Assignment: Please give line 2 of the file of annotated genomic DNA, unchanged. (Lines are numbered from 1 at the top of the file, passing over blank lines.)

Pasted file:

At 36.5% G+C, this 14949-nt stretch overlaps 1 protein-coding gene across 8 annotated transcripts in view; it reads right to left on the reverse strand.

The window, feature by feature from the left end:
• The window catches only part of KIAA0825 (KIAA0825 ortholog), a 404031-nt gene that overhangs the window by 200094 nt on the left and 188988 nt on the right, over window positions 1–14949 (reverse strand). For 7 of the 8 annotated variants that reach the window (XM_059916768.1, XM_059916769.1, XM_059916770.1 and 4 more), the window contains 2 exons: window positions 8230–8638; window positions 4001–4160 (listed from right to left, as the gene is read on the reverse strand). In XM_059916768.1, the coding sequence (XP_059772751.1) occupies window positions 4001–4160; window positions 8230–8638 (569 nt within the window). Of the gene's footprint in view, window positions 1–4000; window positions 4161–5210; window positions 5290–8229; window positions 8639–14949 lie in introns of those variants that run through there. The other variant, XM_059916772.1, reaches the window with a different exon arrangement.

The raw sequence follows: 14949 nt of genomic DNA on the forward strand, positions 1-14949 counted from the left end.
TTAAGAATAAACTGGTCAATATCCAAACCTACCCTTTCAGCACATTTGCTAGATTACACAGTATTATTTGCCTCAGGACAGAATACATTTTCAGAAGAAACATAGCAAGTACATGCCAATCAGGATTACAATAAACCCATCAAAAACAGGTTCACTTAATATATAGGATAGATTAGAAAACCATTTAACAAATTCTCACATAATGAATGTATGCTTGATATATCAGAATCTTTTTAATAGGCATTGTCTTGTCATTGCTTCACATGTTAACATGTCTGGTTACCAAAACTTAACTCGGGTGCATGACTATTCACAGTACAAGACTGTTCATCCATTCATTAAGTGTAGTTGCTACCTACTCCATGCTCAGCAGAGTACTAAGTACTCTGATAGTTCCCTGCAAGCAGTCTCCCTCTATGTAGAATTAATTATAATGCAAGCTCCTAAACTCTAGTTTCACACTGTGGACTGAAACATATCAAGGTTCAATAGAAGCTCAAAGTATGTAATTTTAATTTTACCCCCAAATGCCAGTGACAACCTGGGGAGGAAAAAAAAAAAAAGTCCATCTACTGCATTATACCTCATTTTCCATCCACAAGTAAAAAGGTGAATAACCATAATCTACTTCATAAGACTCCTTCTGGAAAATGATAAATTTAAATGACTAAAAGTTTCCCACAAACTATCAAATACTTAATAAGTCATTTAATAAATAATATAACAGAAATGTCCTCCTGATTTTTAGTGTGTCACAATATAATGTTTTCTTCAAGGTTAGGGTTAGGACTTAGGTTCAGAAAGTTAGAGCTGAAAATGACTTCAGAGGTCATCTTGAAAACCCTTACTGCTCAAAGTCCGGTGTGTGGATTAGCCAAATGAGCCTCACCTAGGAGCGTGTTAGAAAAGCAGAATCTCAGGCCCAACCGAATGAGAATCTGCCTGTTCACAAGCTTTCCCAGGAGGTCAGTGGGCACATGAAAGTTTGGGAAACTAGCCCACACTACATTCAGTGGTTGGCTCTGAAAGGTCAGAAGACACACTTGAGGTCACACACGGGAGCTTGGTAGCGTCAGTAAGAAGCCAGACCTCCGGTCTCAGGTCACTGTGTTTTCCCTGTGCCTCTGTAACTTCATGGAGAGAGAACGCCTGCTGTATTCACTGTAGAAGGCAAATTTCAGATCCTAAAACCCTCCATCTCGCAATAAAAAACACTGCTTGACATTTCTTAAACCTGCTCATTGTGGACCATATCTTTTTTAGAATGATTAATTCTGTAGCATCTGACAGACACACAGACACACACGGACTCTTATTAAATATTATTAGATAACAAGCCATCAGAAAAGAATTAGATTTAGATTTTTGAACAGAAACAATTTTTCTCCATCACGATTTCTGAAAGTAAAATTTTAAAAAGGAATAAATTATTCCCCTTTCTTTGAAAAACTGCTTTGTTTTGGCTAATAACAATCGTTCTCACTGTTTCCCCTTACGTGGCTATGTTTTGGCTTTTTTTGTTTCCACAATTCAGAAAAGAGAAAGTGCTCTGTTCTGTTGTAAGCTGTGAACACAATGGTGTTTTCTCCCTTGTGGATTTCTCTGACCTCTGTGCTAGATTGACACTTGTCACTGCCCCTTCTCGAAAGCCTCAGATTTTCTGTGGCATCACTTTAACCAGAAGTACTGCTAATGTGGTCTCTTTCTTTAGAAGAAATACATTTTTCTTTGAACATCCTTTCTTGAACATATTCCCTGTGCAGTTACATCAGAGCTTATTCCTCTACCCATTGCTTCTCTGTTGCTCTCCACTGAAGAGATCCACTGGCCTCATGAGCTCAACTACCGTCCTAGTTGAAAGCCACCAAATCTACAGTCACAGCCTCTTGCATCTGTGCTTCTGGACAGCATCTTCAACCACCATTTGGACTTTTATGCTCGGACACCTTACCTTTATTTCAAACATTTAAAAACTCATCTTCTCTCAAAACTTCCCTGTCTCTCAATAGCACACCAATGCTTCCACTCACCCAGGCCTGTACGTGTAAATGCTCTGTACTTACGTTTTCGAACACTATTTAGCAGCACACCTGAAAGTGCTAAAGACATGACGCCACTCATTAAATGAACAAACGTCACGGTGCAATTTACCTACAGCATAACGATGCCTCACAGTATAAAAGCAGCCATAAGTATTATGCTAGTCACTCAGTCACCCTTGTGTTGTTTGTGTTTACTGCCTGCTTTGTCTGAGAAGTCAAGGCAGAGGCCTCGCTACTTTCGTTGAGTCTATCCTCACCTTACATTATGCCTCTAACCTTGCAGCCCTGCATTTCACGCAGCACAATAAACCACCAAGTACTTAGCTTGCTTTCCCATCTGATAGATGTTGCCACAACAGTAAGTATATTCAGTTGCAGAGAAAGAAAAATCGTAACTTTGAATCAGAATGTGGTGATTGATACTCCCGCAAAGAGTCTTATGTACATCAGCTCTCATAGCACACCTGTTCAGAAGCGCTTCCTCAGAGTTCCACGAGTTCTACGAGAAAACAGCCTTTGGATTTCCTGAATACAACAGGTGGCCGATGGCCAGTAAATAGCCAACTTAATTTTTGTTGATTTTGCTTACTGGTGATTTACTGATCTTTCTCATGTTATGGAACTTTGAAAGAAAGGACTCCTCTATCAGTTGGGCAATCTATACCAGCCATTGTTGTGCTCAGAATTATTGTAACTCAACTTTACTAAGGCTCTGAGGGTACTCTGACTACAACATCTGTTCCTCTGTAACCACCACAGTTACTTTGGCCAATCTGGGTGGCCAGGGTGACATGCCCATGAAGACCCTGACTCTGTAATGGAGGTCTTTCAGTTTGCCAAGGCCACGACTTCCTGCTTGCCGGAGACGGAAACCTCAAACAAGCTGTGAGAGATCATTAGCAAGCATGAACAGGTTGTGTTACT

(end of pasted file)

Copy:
The window, feature by feature from the left end: